NEW YORK (CNNMoney) -- As mobile data usage skyrockets, wireless companies are spending billions each year to maximize capacity, and consumers end up footing the cost in the form of higher cell phone bills.
But a cube that fits in the palm of your hand could help solve that problem.
It's called lightRadio, a Rubik's cube-sized device made by Alcatel-Lucent (ALU) that takes all of the components of a cell phone tower and compresses them down into a 2.3-inch block. Unlike today's cell towers and antennas, which are large, inefficient and expensive to maintain, lightRadio is tiny, capacious and power-sipping.
As tiny as it is, it has been tasked with solving an enormous problem.
The global wireless industry is spending $210 billion a year to operate their networks, and $50 billion to upgrade them, according to Alcatel-Lucent and PRTM. Networks are dealing with that cost by putting data caps in place with heavy overage charges and by raising prices on their smartphone and tablet plans.
Despite all that spending and pressure on consumers to curb their data usage, the networks are fighting a losing battle. Mobile data usage is expected to grow 30 times in the next four to five years and 500 times in the next ten years, according to Alcatel-Lucent.
With a combination of miniaturization and cloud technology, lightRadio just might be able to help wireless carriers keep pace with their customers.
When conceiving of lightRadio, Alcatel-Lucent's engineers stripped out all the heavy power equipment that controls modern cell towers, and moved them to centralized stations. That allows the lightRadio cubes to be made small enough to be deployed virtually anywhere and practically inconspicuously: Atop bus station awnings, on the side of buildings or on lamp posts.
Their small size and centralized operation lets wireless companies control the cubes virtually. That makes the antennas up to 30% more efficient than current cell towers. Live data about who is using the cubes can be assessed, and the antennas' directional beams can be shifted to maximize their potential. For instance, radios may be pointed in one direction as people are coming to work in the morning and another direction as they're leaving work at the end of the day.
The lightRadio units also contain multi-generational antennas that can relay 2G, 3G and 4G network signals all from the same cube. That cuts down on interference and doubles the number of bits that can be sent through the air.
Today's cell towers, by contrast, send power in all different directions, most of which is lost, since it doesn't reach anyone's particular devices. They're inefficient in other ways as well: Roughly half of the power from cell towers' base stations is lost before it makes its way up to the antennas at the top of the tower. And they have separate antennas for 2G, 3G and 4G networks, causing interference problems.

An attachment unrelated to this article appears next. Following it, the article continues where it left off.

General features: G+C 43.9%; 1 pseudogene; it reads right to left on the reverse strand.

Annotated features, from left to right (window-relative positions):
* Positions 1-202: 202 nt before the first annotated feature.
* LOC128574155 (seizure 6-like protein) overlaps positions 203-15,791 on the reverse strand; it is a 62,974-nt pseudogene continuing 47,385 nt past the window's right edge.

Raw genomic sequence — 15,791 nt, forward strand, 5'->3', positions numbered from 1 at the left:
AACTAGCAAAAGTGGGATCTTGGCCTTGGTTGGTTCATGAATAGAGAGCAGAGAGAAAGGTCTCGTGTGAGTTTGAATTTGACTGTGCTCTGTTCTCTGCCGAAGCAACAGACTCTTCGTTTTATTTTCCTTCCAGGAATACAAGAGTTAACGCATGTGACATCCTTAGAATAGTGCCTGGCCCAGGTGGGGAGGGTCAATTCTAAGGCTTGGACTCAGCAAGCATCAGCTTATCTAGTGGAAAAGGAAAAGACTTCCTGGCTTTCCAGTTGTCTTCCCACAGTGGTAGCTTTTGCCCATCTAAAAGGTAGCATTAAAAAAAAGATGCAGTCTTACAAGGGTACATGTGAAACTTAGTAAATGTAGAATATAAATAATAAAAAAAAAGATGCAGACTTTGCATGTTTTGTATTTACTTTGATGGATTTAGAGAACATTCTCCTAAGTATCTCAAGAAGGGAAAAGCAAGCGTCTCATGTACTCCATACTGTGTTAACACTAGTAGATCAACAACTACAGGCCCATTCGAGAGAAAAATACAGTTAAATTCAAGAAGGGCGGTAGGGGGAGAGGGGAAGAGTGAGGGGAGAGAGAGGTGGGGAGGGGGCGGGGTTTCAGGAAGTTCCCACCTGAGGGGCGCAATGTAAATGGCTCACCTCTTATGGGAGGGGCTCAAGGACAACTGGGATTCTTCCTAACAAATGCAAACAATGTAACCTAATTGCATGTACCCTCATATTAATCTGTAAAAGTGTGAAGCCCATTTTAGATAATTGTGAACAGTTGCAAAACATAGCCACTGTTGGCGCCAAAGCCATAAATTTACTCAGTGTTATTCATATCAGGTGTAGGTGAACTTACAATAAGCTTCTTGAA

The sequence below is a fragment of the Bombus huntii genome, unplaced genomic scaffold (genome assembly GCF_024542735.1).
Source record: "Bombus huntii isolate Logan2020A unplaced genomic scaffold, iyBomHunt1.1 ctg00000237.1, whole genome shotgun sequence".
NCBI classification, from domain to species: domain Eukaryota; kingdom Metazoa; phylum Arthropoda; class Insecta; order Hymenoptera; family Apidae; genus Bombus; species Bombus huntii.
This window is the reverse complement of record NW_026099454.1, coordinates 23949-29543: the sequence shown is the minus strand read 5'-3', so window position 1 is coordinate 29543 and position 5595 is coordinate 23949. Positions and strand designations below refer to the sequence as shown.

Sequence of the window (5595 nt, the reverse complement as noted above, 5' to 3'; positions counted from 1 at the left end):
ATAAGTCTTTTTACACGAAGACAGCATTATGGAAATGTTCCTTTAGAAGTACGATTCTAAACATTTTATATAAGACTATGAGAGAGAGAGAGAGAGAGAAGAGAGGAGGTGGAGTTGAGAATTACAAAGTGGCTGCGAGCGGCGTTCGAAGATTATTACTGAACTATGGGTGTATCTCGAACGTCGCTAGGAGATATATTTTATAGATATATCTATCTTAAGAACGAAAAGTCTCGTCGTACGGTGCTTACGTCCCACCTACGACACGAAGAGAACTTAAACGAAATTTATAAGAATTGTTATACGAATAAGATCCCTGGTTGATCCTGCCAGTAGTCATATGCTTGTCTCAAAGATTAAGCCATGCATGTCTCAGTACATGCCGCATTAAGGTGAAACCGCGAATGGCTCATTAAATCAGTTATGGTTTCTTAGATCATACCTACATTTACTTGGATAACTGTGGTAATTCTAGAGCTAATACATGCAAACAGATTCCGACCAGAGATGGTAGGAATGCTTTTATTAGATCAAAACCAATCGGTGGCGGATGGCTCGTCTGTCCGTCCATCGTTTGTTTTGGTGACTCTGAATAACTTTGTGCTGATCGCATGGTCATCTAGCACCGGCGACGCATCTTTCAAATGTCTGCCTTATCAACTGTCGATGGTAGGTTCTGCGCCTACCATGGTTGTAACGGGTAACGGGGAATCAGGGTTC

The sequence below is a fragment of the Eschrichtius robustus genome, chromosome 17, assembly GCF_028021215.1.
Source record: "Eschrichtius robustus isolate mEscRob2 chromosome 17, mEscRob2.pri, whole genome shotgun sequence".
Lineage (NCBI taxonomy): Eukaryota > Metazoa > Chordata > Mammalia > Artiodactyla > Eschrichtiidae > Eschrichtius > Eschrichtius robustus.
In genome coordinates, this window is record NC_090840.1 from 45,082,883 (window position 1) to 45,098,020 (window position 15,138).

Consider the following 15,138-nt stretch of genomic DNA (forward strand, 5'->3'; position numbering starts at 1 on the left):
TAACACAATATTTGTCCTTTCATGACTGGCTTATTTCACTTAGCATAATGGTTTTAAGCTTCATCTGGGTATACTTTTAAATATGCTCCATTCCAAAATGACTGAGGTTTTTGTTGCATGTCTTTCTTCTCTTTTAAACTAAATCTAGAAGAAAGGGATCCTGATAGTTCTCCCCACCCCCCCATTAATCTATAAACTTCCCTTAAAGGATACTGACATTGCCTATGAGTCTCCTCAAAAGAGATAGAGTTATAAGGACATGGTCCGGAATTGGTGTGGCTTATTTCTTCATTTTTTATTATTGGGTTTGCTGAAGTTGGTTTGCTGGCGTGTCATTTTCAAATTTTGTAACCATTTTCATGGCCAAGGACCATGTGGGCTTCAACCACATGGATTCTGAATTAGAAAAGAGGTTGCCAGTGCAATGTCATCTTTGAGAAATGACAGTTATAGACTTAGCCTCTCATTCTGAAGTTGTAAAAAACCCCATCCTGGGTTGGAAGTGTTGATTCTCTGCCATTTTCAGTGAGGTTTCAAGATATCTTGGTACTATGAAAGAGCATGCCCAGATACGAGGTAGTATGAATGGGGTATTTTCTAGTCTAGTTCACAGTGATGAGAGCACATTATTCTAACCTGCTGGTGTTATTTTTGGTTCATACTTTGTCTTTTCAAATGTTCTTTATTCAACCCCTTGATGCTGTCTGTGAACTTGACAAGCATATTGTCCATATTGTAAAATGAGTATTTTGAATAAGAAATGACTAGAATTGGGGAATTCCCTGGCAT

All of lightRadio's smart technology and power efficiency can help cut carriers' operating costs in half, Alcatel-Lucent believes.
"We need to think differently about this, because no one wants limits," said Tod Sizer, head of wireless research at Alcatel-Lucent's Bell Laboratories. "We hope to solve this problem so that the AT&Ts (T, Fortune 500), Verizons (VZ, Fortune 500) and Sprints (S, Fortune 500) of the world will be able to provide the data capacity that is needed by the customer."
The lightRadio trials will begin in September 2011, and the company expects to be producing them in volume by 2012. Several carriers have expressed interest in the technology, and Sprint Nextel plans to try out the cubes later this year.
"Sprint is talking to Alcatel Lucent about this technology and we will be working with them to test and evaluate it," a Sprint spokeswoman said. "We have been aggressive in smaller factor cell sites to help us support the growth in data traffic."
Sizer said he sees lightRadio as a complimentary technology to existing cell towers. Those big antennas still serve a purpose, providing long distance signals or beams down a highway.
But as wireless companies add infrastructure to keep up with the ever-rising data demands from tablets and smartphones, carriers are finding that they're running into a cost and a space issue: Towers are expensive, and they're running out of room to erect new ones.
Each 1.5-Watt lightRadio cube powers about a two-block radius, so in urban areas, they can be deployed throughout the city and stacked like Lego blocks in stadiums or other areas that need extra capacity. In rural areas, they can be deployed atop existing cell towers in arrays.
"The thing that's incenting us to move quickly is that more and more people are using smartphones, and my customers are being crushed by the enormous amount of data that people want to use," said Sizer. "We have to meet the access demands of the consumer, who wants to access data in any place."
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